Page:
Climate crisis tipped Earth’s rotation, study finds

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A study found that the ongoing climate crisis has caused the Earth’s axis to shift.

This change is believed to be the result of the planet’s glaciers melting due to global warming, demonstrating the devastating impact humans continue to have on Earth.

Previously, only natural factors such as ocean currents would have affected the Earth’s axis, but this new research shows that since the 1990s, the hundreds of billions of tonnes of ice that we have lost due to climate change every year – which our oceans – ultimately caused the north and south poles to shift.

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Although the magnetic poles are not in a fixed position, they are found at the point where its axis of rotation intersects the surface. With this in mind, if there are any changes in the way the mass of the Earth is distributed around the planet, the axis and poles are shifted accordingly.

Over the past 40 years, the poles have moved four meters apart, The Guardian reports.

Part of the report’s summary, which was first published last month, reads: “In general, polar motion is caused by changes in the hydrosphere, atmosphere, oceans or Earth. solid. However, short-term observational records of key information in the hydrosphere (i.e. changes in terrestrial water storage) limit a better understanding of the new polar drift in the 1990s. .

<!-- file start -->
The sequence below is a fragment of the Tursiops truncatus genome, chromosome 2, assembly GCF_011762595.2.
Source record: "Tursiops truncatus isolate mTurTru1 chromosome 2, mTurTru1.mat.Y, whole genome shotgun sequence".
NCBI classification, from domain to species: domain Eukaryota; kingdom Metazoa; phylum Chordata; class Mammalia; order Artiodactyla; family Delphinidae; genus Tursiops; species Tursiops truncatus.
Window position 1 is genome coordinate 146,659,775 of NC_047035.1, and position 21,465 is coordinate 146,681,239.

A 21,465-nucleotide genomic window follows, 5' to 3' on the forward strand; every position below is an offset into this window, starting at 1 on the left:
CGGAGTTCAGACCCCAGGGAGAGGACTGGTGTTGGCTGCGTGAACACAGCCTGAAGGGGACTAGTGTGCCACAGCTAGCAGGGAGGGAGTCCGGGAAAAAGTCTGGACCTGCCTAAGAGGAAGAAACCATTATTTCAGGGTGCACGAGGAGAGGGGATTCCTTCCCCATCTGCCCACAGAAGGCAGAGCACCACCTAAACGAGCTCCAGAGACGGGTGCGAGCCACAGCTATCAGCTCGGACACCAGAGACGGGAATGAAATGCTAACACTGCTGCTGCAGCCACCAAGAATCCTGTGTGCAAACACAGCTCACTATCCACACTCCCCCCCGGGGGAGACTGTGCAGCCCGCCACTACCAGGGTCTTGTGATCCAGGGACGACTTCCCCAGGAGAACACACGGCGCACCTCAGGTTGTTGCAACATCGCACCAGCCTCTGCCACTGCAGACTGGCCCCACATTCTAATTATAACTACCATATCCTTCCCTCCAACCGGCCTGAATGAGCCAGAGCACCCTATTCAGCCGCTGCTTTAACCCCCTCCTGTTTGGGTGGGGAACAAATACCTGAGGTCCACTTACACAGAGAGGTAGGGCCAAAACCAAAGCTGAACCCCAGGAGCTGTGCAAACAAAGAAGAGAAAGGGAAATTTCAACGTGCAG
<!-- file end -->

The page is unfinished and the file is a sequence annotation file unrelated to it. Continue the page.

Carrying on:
The study continues in detail that there were two scenarios suggested to quantify the contribution of changes in terrestrial water storage by comparing its drift trajectory.

These two scenarios were: the hypothesis that the change in terrestrial water storage over the entire study period from 1981 to 2020 is similar to more recent observations between 2002 and 2020; and to assume that the storage of terrestrial water has changed due to the melting of glacial ice.

Only this last scenario, with the atmosphere, the oceans and the solid Earth, agrees with the polar movement during the period 1981-2020. The accelerated decline in terrestrial water storage resulting from melting glacial ice is therefore the main driver of the rapid eastward polar drift after the 1990s. This new finding indicates that a close relationship existed between polar movement and climate change in the past.

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In the worst case, if the north and south magnetic poles move completely, other poles can be created. It has already been recorded that at one point the Earth had up to eight poles at a time, Insider reports.

If this were to happen again, it is believed to weaken Earth’s protective magnetic field by up to 90% – the field is what protects us from harmful radiation from space.


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